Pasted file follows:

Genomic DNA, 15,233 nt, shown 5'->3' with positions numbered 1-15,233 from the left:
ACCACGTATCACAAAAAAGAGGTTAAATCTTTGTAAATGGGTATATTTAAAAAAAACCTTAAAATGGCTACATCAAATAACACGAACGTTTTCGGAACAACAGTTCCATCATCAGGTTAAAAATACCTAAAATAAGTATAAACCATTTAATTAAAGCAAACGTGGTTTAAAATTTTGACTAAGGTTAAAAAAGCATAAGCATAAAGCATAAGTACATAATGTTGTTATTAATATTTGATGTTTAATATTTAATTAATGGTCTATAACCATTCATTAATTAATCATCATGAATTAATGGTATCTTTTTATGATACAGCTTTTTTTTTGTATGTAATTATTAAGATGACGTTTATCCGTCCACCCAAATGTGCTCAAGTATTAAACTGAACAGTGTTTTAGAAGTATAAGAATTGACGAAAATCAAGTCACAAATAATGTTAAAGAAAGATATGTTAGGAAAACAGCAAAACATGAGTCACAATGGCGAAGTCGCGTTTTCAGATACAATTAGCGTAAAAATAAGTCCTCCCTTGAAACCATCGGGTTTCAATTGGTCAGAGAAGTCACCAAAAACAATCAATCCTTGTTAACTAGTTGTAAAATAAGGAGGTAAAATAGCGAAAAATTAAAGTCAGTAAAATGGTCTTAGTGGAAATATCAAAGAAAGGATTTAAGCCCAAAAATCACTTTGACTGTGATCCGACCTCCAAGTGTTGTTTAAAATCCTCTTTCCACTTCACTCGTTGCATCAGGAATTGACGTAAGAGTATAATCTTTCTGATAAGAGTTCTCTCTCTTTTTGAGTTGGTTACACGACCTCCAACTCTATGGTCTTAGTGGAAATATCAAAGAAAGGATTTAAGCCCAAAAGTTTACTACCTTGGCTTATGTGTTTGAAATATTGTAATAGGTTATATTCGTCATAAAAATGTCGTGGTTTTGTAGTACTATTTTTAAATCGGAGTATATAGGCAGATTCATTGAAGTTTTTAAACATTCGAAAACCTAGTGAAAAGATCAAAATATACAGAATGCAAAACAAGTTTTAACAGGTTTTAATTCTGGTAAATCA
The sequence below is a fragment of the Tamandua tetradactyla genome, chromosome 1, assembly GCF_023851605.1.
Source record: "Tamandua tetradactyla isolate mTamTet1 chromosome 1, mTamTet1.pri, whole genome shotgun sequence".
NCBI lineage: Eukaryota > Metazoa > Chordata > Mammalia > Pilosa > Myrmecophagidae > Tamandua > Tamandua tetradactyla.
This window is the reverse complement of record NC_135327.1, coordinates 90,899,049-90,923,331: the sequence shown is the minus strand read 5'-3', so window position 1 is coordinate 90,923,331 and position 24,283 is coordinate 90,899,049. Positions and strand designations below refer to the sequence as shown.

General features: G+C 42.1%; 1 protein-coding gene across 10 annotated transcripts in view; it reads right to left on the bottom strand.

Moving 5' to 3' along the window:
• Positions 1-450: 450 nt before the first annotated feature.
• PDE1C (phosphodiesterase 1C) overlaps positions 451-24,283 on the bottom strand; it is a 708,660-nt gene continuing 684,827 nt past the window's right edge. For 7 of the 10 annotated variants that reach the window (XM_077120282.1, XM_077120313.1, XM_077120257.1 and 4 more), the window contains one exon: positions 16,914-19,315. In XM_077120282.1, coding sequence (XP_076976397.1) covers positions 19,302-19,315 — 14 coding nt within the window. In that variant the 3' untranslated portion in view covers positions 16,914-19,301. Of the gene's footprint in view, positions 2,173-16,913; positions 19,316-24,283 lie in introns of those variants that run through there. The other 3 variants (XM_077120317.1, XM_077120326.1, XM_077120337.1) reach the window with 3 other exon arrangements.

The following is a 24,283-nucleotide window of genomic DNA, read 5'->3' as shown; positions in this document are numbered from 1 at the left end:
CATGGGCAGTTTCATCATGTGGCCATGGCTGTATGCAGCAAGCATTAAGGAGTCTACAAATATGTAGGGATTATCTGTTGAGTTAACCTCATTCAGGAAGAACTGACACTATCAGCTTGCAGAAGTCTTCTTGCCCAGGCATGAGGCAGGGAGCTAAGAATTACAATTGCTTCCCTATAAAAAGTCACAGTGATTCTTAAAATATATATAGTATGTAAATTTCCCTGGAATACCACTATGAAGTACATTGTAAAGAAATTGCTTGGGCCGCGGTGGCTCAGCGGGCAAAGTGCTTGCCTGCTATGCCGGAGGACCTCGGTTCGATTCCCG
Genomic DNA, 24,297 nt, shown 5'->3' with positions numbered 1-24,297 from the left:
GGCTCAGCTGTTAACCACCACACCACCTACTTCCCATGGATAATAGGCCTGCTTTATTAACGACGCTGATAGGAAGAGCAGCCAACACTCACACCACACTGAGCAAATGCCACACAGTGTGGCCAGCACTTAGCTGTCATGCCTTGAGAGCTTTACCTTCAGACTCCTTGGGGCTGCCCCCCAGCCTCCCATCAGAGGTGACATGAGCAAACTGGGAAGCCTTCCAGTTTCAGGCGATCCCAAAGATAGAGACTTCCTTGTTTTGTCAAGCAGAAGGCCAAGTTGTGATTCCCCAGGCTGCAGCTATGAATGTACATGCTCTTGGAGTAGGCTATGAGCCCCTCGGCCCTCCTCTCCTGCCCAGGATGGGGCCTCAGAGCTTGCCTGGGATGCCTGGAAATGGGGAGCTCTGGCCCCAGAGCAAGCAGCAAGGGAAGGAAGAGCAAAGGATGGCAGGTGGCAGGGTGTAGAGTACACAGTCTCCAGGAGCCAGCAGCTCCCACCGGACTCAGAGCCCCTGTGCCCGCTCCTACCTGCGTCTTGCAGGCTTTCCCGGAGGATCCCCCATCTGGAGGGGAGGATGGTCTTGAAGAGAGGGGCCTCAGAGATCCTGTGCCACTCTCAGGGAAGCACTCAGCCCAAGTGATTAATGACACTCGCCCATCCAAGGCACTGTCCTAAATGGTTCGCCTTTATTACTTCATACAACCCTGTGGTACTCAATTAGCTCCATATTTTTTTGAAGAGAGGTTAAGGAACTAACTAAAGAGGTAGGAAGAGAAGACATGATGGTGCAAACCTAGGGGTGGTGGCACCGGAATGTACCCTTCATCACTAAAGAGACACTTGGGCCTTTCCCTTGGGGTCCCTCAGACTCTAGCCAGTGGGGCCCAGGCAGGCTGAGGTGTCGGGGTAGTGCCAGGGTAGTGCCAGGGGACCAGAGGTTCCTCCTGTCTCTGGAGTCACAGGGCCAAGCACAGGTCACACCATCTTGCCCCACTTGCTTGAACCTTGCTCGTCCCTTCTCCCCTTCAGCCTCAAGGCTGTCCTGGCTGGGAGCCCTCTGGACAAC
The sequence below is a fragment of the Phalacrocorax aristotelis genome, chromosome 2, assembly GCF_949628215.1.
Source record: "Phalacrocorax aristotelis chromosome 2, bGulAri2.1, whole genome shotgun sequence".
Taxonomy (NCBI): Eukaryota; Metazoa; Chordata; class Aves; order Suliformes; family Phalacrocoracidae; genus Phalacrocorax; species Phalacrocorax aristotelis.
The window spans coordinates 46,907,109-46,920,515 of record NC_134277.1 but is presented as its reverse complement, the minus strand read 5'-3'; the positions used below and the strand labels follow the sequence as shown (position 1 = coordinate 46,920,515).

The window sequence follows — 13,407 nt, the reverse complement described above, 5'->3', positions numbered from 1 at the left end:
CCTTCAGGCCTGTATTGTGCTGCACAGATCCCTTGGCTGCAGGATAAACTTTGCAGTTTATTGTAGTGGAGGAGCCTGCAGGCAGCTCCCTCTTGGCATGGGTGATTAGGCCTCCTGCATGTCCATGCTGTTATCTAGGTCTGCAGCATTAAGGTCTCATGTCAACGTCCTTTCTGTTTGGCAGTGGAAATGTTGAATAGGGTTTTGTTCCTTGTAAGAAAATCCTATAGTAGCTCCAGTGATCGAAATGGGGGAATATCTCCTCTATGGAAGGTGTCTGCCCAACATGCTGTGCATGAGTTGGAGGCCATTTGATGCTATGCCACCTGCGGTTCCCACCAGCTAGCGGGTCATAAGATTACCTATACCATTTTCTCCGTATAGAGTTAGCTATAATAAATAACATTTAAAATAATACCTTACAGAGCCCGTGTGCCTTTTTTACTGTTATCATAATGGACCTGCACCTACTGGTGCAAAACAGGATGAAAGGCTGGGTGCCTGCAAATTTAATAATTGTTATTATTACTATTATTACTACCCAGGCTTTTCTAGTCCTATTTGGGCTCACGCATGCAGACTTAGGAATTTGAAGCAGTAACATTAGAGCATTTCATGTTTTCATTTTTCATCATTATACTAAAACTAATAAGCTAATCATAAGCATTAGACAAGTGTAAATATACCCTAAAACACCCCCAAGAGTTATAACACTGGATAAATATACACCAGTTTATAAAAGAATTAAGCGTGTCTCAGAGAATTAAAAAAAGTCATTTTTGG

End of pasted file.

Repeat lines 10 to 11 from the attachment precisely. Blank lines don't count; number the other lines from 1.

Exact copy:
• PDE1C (phosphodiesterase 1C) overlaps positions 451-24,283 on the bottom strand; it is a 708,660-nt gene continuing 684,827 nt past the window's right edge. For 7 of the 10 annotated variants that reach the window (XM_077120282.1, XM_077120313.1, XM_077120257.1 and 4 more), the window contains one exon: positions 16,914-19,315. In XM_077120282.1, coding sequence (XP_076976397.1) covers positions 19,302-19,315 — 14 coding nt within the window. In that variant the 3' untranslated portion in view covers positions 16,914-19,301. Of the gene's footprint in view, positions 2,173-16,913; positions 19,316-24,283 lie in introns of those variants that run through there. The other 3 variants (XM_077120317.1, XM_077120326.1, XM_077120337.1) reach the window with 3 other exon arrangements.

The following is a 24,283-nucleotide window of genomic DNA, read 5'->3' as shown; positions in this document are numbered from 1 at the left end: